First things first: Congratulations to me on the occasion of my being named a "CUNY Distinguished Professor of English" at Brooklyn College. Professionally speaking, it's just about the best thing that's ever happened to me. (Though it's not in the press release, I am also a Professor of Journalism at the new CUNY Graduate School of Journalism, where I'll be teaching the "journalism of ideas" in the fall.) While I [naturally] think I deserve it, I want to publicly thank the amazingly adroit chair of my department, Ellen Tremper, for providing both the spark and the work to make it a reality. Eleven people wrote letters in support of my nomination, none of which I will ever read. It's a confidential process, and so I will have to thank them all privately. The only exception, of course, is Richard Rorty, whom I cannot thank at all. The fact that Dick agreed, while suffering deeply from the pancreatic cancer that would shortly claim his life, to intervene on my behalf means literally more to me than I know how to say. I can only hope I do something so generous for someone someday.
I'll be in the air tonight for much of the All-Star Game, so I hope Barry Bonds gets his home runs late rather than early. I rushed home from Havdalah services on Saturday night, where I attended one of three incredibly interesting and inspirational lectures/Torah study sessions by Rabbi Art Green full of new thoughts, musings, knowledge, etc., just in time to catch what otherwise would have been a full game between the Mets and the Astros, which featured the great Carlos Beltran making this incredible catch and game-winning hit in what was the longest Mets game in 13 years. It reminded me of that wonderful 1986 NLCS game in which the Mets beat the Astros in 16 but even more, it reminded me of being 8 years old and listening to my transistor radio underneath my pillow to the Mets' heartbreaking 24 inning 1-0 loss to the Astros, in a game in which each time enjoyed 79 at-bats. I think it's fair to say that the 1968 Mets were the only team in baseball history who could achieve something like 79 at-bats and no runs. Those two games are described here. (For those of you keeping your Altercation baseball history scorecards at home, 1968 was also the year I watched Bobby Bonds hit his first-ever-at-bat grand slam in the window of a Vineland, New Jersey, television store, thereby accounting for some, but not all of my instinctive desire to defend his son against all the hypocrisy that comes his way, whatever his many faults may be.)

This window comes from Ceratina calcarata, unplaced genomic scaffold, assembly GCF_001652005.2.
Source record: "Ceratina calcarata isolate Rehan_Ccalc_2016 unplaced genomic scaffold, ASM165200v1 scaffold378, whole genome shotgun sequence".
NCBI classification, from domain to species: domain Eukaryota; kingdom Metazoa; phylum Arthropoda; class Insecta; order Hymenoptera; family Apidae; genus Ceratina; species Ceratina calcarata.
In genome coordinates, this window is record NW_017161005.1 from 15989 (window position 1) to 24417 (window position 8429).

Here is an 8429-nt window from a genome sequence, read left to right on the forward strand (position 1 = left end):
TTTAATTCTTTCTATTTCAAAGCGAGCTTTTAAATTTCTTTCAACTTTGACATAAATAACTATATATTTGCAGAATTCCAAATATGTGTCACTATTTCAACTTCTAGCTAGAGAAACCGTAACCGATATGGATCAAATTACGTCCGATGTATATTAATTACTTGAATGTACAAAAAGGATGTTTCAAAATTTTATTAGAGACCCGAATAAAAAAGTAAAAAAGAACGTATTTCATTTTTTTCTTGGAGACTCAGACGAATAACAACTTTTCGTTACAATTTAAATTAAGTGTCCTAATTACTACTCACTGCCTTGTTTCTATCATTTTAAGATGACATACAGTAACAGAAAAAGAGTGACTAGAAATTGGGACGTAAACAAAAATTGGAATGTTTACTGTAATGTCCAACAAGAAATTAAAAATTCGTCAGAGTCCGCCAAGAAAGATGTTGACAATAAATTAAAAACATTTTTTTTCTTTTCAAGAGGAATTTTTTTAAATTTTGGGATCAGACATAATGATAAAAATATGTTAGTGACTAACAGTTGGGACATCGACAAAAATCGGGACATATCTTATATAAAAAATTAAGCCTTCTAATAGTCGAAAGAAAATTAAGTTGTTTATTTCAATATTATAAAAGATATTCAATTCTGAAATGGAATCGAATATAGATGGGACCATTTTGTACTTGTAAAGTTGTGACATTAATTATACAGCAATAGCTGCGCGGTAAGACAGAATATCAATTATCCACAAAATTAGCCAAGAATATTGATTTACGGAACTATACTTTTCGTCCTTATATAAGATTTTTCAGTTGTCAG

Anyway, the point of this is that I was thinking the following morning after attending yet another terrific Rabbi Green lecture that baseball and Judaism bear roughly the same relationship to me. They have both been a significant part of my life since I was old enough to think, I drift in and out in terms of levels of engagement, I have passionate feelings about countless aspects of each, and I've spent tens -- perhaps hundreds -- of thousands of hours reading and arguing about both. They are, in other words, inextricable from my being, my mind, my character, my soul. The big difference, as I see it, is that when I criticize a certain baseball player, a certain owner, a certain sportswriter, a certain announcer, a certain hot dog consumed in Shea Stadium, a certain No. 7 train on the way there, nobody accuses me of being a "self-hating" baseball fan or being "anti-baseball." Everyone understands that being in love with the sport means having passionate thoughts and feelings, both positive and negative about different aspects of the game. Alas, with Judaism, and particularly with Israel, this is not the case. Every time I evince any criticism of my religion, my people, or the country in which they make up a majority, I am accused of hating myself and all people who have any relationship whatever to the people or the action I am criticizing. And this criticism is often directed toward me by people whose knowledge, engagement, and commitment to the history and traditions of the Jewish people is considerably less obvious than my own, to say nothing of the fact that sometimes they are also goyim. Yes, I know there are significant differences between the two and in most important ways, these differences are more important than their similarities. For one obvious one, Hitler never said, "Let's kill all the baseball players." But the act of intellectual dishonesty in equating criticism with hostility is no different, no less indefensible, and, when you think about it, no less ridiculous.